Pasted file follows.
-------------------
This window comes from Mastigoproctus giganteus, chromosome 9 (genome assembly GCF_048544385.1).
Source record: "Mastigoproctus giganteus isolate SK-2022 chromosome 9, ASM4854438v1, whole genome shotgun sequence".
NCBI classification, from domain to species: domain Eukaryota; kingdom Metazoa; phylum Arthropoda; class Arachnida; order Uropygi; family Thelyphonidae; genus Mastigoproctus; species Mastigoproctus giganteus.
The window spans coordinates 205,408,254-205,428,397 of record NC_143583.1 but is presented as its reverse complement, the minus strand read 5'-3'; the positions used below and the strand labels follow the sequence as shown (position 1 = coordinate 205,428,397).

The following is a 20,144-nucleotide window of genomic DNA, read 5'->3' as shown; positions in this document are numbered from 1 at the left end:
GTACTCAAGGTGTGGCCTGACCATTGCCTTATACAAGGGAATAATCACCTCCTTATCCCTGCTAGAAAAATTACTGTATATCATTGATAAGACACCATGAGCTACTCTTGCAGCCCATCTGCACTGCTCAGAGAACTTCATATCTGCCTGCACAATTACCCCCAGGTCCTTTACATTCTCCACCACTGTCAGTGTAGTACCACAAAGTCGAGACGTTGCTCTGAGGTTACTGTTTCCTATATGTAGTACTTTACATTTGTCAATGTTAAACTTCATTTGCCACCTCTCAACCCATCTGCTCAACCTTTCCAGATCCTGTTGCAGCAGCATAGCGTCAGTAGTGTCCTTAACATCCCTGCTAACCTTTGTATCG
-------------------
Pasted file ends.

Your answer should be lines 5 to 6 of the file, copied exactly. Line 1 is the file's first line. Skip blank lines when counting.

The following is a 20,144-nucleotide window of genomic DNA, read 5'->3' as shown; positions in this document are numbered from 1 at the left end:
GTACTCAAGGTGTGGCCTGACCATTGCCTTATACAAGGGAATAATCACCTCCTTATCCCTGCTAGAAAAATTACTGTATATCATTGATAAGACACCATGAGCTACTCTTGCAGCCCATCTGCACTGCTCAGAGAACTTCATATCTGCCTGCACAATTACCCCCAGGTCCTTTACATTCTCCACCACTGTCAGTGTAGTACCACAAAGTCGAGACGTTGCTCTGAGGTTACTGTTTCCTATATGTAGTACTTTACATTTGTCAATGTTAAACTTCATTTGCCACCTCTCAACCCATCTGCTCAACCTTTCCAGATCCTGTTGCAGCAGCATAGCGTCAGTAGTGTCCTTAACATCCCTGCTAACCTTTGTATCG